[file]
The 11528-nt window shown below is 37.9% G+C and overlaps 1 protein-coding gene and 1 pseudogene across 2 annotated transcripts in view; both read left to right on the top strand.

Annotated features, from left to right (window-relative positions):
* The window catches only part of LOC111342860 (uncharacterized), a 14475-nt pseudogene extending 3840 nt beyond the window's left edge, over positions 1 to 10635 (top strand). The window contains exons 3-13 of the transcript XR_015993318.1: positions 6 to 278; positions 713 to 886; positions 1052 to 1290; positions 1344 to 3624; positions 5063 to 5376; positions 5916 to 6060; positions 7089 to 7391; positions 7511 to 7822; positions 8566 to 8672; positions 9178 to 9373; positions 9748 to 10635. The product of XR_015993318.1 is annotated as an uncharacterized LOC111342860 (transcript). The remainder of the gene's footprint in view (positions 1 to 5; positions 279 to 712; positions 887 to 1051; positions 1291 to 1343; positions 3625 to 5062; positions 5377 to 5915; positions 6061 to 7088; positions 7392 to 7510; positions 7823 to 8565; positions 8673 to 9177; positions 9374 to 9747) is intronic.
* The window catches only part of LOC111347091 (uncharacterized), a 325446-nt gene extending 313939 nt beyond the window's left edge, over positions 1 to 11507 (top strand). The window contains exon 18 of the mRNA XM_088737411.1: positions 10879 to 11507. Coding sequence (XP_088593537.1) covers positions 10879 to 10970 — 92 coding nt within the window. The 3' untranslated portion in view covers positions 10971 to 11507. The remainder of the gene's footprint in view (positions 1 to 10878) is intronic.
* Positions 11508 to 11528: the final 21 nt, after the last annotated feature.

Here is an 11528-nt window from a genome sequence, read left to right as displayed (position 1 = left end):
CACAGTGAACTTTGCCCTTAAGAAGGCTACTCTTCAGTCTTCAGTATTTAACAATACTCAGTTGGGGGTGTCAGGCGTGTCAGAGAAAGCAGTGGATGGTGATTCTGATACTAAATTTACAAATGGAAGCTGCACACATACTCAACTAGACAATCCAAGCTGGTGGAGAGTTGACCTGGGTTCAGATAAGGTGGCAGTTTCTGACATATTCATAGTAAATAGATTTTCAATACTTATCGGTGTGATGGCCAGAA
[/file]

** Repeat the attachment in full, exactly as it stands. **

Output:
The 11528-nt window shown below is 37.9% G+C and overlaps 1 protein-coding gene and 1 pseudogene across 2 annotated transcripts in view; both read left to right on the top strand.

Annotated features, from left to right (window-relative positions):
* The window catches only part of LOC111342860 (uncharacterized), a 14475-nt pseudogene extending 3840 nt beyond the window's left edge, over positions 1 to 10635 (top strand). The window contains exons 3-13 of the transcript XR_015993318.1: positions 6 to 278; positions 713 to 886; positions 1052 to 1290; positions 1344 to 3624; positions 5063 to 5376; positions 5916 to 6060; positions 7089 to 7391; positions 7511 to 7822; positions 8566 to 8672; positions 9178 to 9373; positions 9748 to 10635. The product of XR_015993318.1 is annotated as an uncharacterized LOC111342860 (transcript). The remainder of the gene's footprint in view (positions 1 to 5; positions 279 to 712; positions 887 to 1051; positions 1291 to 1343; positions 3625 to 5062; positions 5377 to 5915; positions 6061 to 7088; positions 7392 to 7510; positions 7823 to 8565; positions 8673 to 9177; positions 9374 to 9747) is intronic.
* The window catches only part of LOC111347091 (uncharacterized), a 325446-nt gene extending 313939 nt beyond the window's left edge, over positions 1 to 11507 (top strand). The window contains exon 18 of the mRNA XM_088737411.1: positions 10879 to 11507. Coding sequence (XP_088593537.1) covers positions 10879 to 10970 — 92 coding nt within the window. The 3' untranslated portion in view covers positions 10971 to 11507. The remainder of the gene's footprint in view (positions 1 to 10878) is intronic.
* Positions 11508 to 11528: the final 21 nt, after the last annotated feature.

Here is an 11528-nt window from a genome sequence, read left to right as displayed (position 1 = left end):
CACAGTGAACTTTGCCCTTAAGAAGGCTACTCTTCAGTCTTCAGTATTTAACAATACTCAGTTGGGGGTGTCAGGCGTGTCAGAGAAAGCAGTGGATGGTGATTCTGATACTAAATTTACAAATGGAAGCTGCACACATACTCAACTAGACAATCCAAGCTGGTGGAGAGTTGACCTGGGTTCAGATAAGGTGGCAGTTTCTGACATATTCATAGTAAATAGATTTTCAATACTTATCGGTGTGATGGCCAGAA